Friday, 3 February 2017

The Orion Nebula in all its splendour

I've already written many times about the Orion Nebula (see e.g. here and here) and I've also created a video about what it would be like to fly through it with a spaceship. The Orion Nebula, or M42, is of course the brightest nebula in the sky and can already be seen quite easily with the naked eye, even under less than perfect conditions. It's a giant stellar nursery, where hundreds of baby stars are born out of the vast, glowing hydrogen clouds.

I wasn't actually planning on making another sketch of it for the moment because it's such an impressive object that it always takes me many hours of work to put it all on paper (or on the pc). But when I had another peek at it last week, I was so shocked by what I saw that I just had to sketch it. It was in fact only the second time that I'd looked at the Orion Nebula with my new binoscope and as you may recall the first time I concentrated on zooming into it at high magnifications. This time I "only" used 104x in order to see it in all of its glory. And what a glory it was! The bluish colour was more than obvious and the view was filled with its delicate filaments. Nothing out of the ordinary when you've got a big telescope and reasonably good sky. The extraordinary thing was the black cloud of dust that covers the brightest region in part. Really... it was pitch-black, or in any case much darker than the background! Usually dark nebula are hardly visible because they disappear against the dark background and can only be spotted if there's something bright behind them that makes them stand out. That's why scientists are having such a hard time to determine how many dark matter there actually is, and hence to calculate if the overall gravity of all the matter in our universe will stop its current expansion or not. But in this case, I observed how the dark dustlanes continued into the background and what's more, I "felt" that they were well in front of the nebula as if I saw them in 3D.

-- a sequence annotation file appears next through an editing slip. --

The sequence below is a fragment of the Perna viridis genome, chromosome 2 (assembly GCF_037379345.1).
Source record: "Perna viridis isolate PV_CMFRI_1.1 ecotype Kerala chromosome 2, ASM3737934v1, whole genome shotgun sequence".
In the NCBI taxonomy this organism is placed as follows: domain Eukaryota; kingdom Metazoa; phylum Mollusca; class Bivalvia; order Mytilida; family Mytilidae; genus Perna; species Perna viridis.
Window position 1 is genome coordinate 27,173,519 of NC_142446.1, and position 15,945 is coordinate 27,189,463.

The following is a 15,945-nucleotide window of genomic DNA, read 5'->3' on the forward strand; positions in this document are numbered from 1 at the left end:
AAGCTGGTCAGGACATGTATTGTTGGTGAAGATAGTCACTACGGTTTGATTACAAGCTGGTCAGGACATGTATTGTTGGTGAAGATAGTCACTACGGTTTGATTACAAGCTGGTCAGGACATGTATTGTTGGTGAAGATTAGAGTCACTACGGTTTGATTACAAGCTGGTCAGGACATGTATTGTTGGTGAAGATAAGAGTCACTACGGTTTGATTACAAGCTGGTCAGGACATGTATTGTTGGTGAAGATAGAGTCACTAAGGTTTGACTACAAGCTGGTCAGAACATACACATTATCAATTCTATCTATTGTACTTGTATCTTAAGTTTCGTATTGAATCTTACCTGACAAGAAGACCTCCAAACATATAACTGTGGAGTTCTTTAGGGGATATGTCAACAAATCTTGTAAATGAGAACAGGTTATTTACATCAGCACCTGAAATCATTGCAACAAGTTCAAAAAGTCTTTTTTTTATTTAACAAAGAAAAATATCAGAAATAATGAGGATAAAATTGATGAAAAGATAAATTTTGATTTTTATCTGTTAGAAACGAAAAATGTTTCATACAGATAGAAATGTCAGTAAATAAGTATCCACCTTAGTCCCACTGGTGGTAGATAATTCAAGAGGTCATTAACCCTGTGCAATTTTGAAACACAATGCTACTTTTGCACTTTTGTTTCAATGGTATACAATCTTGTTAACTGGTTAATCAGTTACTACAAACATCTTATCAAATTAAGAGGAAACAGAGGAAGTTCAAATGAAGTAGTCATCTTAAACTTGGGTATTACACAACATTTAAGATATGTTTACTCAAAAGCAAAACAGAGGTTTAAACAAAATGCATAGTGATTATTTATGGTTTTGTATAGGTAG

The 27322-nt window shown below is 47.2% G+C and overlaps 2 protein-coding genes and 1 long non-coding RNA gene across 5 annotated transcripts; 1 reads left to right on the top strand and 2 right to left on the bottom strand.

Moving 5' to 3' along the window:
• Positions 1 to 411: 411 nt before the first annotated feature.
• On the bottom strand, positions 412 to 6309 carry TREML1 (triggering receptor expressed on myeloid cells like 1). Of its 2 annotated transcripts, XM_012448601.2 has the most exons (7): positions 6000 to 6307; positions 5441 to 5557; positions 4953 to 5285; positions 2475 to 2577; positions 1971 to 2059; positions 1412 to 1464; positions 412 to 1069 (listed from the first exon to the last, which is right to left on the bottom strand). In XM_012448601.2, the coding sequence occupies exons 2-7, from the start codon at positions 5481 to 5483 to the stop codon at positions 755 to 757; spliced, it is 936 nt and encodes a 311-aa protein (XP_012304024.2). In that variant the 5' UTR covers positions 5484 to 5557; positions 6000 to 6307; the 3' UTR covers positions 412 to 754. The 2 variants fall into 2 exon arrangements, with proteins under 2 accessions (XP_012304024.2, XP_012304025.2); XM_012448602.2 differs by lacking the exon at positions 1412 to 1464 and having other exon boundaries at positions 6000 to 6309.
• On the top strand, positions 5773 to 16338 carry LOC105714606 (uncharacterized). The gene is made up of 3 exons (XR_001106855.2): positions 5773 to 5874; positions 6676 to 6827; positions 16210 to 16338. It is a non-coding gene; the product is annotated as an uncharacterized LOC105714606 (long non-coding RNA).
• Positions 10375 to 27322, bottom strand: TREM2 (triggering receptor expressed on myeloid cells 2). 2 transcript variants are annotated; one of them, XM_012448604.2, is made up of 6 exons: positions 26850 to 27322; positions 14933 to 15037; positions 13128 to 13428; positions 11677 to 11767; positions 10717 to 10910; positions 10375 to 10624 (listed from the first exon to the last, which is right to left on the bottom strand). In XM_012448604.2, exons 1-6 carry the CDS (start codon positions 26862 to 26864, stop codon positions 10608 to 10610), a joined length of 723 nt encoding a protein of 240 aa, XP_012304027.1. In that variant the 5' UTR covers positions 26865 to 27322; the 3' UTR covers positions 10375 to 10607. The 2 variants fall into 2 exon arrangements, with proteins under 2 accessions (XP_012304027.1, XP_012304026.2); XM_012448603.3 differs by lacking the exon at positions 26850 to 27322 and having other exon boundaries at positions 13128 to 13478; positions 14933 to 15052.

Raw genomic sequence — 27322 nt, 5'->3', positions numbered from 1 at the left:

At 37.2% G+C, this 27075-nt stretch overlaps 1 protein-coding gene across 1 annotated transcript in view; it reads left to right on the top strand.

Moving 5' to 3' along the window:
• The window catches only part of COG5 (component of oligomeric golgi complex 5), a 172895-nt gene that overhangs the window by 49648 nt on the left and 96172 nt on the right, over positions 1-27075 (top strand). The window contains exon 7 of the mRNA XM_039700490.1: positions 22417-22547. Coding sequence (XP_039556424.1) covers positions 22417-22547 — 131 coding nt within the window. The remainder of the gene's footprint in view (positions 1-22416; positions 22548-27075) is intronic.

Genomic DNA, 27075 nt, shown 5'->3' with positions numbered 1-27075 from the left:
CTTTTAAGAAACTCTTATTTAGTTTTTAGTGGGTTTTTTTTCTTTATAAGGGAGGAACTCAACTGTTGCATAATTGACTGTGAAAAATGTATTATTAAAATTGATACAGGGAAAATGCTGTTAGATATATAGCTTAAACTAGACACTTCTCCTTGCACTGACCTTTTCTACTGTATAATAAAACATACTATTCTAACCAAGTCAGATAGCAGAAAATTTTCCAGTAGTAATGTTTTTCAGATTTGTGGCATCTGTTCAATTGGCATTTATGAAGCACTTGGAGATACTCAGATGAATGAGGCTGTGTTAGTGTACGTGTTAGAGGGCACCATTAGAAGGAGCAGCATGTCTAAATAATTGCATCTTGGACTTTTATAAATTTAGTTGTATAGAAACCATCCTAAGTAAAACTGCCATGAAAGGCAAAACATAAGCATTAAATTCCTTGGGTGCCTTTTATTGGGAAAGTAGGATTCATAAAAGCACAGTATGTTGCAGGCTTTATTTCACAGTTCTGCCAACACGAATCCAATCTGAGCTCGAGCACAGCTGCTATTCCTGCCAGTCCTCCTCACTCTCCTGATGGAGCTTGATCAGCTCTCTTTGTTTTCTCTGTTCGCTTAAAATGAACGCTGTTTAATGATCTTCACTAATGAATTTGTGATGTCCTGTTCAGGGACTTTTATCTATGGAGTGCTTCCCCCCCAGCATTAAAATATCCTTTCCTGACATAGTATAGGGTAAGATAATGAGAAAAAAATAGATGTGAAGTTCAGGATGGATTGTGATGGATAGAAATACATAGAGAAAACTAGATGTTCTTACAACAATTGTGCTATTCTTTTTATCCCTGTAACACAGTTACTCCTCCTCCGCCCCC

It's theoretically impossible to see objects as distant as stars in 3D, simply because they're too far away and the light rays come from "infinity", meaning that they don't reach our eyes under different angles. There is however a theory that explains why observing with both eyes such as with a binoviewer or binoculars can still give a 3D feeling, and that's because the light's diffracted differently in both eyes. But here I was far beyond a mere superficial feeling of three dimentions. This was like seeing the Orion Nebula through a Viewmaster (those who've grown up in the 70ies or 80ies will know what I'm talking about :-) ). I had the impression that slightly changing the position in front of the eyepieces also made the view change, as if the dark cloud would move a bit to one side or the other! This is of course complete nonsense, theoretically speaking. The whole idea simply must be a distortion of my human brain. Well, I don't care because astronomical observing is all about sensations. This was perhaps the strongest sensation I've had... ever. 

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